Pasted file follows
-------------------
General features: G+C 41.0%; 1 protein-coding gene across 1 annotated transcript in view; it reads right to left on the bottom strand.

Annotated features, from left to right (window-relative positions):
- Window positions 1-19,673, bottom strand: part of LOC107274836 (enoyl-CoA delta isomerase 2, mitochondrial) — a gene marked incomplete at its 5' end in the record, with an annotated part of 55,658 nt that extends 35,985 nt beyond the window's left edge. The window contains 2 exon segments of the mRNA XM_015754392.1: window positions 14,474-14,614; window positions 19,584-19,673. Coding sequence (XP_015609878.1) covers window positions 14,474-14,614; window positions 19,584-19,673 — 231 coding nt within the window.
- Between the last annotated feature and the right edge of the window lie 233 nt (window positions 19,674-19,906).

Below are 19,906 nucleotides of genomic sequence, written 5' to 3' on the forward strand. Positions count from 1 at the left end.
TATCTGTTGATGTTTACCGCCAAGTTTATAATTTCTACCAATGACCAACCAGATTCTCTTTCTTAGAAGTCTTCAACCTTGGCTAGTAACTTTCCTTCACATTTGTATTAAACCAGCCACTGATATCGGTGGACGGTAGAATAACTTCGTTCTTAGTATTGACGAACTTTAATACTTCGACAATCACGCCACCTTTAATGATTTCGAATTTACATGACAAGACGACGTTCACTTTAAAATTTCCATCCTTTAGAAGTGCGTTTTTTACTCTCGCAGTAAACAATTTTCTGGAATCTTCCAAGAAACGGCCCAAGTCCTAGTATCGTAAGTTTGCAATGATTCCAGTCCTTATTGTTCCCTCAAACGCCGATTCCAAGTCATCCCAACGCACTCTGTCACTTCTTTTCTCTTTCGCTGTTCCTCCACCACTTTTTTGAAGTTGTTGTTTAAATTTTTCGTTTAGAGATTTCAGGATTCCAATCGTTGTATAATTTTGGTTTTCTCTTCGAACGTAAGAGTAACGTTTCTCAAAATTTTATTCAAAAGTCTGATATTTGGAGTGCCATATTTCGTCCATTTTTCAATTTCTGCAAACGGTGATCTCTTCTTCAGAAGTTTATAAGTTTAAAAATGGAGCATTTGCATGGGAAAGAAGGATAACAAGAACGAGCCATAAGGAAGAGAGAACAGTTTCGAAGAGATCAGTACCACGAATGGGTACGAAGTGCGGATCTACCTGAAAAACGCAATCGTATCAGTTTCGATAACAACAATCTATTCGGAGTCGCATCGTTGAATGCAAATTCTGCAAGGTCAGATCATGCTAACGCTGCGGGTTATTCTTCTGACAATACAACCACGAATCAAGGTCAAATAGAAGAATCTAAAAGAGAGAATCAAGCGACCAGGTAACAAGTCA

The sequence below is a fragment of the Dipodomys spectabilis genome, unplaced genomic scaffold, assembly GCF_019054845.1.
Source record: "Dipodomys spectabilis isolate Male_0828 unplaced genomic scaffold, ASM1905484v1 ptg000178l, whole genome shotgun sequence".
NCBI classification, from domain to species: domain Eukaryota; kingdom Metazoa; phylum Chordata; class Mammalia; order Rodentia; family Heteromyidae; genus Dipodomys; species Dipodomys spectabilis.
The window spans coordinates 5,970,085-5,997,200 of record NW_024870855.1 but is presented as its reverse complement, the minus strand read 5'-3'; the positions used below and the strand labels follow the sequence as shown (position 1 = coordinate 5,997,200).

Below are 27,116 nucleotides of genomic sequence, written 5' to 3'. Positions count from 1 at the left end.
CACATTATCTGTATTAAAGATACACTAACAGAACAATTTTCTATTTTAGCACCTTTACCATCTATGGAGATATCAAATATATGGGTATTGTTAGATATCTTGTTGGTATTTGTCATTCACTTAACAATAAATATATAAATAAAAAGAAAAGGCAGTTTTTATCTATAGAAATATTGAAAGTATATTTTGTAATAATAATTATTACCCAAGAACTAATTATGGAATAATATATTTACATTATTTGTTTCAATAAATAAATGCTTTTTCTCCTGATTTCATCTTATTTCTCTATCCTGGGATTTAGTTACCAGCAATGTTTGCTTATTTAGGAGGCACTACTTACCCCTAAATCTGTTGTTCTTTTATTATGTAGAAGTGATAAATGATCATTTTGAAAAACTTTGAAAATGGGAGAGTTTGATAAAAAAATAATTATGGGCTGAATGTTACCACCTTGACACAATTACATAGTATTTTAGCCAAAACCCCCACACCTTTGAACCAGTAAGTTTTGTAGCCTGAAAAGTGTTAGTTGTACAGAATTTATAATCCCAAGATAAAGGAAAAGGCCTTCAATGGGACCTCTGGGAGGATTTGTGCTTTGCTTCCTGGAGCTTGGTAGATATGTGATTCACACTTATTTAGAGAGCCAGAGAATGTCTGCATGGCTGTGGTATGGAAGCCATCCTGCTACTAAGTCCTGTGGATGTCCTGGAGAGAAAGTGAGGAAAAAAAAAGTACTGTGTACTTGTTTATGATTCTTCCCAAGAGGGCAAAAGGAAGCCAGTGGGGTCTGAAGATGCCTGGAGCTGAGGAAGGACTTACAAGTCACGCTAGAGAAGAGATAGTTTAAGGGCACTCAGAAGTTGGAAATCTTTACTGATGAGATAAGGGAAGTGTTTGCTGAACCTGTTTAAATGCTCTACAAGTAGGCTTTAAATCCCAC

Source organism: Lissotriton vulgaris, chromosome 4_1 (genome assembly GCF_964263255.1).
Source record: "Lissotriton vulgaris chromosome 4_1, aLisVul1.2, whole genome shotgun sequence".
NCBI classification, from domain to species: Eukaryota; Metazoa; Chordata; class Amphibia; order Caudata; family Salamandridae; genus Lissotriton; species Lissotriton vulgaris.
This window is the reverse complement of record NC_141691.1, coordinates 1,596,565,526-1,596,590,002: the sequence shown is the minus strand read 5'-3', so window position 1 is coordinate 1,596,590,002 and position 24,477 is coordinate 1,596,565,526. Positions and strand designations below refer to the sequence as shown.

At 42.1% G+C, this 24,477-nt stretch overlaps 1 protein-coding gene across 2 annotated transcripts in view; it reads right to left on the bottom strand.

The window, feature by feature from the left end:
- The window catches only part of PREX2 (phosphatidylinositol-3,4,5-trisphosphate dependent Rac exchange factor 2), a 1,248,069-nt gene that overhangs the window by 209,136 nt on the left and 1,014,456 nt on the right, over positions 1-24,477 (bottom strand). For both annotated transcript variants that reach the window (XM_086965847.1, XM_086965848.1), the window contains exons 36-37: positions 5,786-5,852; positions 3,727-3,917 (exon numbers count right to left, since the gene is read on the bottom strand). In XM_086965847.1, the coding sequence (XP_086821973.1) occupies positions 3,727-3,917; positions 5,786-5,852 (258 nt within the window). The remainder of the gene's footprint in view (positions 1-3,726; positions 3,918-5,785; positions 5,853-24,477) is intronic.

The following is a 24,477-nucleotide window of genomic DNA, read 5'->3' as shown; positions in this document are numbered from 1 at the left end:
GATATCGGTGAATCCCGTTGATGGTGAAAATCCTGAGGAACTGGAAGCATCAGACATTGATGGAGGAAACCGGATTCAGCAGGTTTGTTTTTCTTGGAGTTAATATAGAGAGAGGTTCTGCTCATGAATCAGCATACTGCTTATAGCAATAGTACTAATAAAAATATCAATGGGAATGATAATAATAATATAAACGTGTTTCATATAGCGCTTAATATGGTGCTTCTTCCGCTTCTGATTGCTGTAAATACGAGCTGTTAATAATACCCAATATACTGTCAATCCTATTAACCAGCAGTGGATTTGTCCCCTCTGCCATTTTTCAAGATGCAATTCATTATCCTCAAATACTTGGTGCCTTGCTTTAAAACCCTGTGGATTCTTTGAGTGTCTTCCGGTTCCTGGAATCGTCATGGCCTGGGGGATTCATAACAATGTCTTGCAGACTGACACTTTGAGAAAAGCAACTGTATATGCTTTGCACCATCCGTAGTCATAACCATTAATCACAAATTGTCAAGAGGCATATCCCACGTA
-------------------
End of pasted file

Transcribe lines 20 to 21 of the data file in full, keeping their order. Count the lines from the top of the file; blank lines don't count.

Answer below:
The following is a 24,477-nucleotide window of genomic DNA, read 5'->3' as shown; positions in this document are numbered from 1 at the left end:
GATATCGGTGAATCCCGTTGATGGTGAAAATCCTGAGGAACTGGAAGCATCAGACATTGATGGAGGAAACCGGATTCAGCAGGTTTGTTTTTCTTGGAGTTAATATAGAGAGAGGTTCTGCTCATGAATCAGCATACTGCTTATAGCAATAGTACTAATAAAAATATCAATGGGAATGATAATAATAATATAAACGTGTTTCATATAGCGCTTAATATGGTGCTTCTTCCGCTTCTGATTGCTGTAAATACGAGCTGTTAATAATACCCAATATACTGTCAATCCTATTAACCAGCAGTGGATTTGTCCCCTCTGCCATTTTTCAAGATGCAATTCATTATCCTCAAATACTTGGTGCCTTGCTTTAAAACCCTGTGGATTCTTTGAGTGTCTTCCGGTTCCTGGAATCGTCATGGCCTGGGGGATTCATAACAATGTCTTGCAGACTGACACTTTGAGAAAAGCAACTGTATATGCTTTGCACCATCCGTAGTCATAACCATTAATCACAAATTGTCAAGAGGCATATCCCACGTA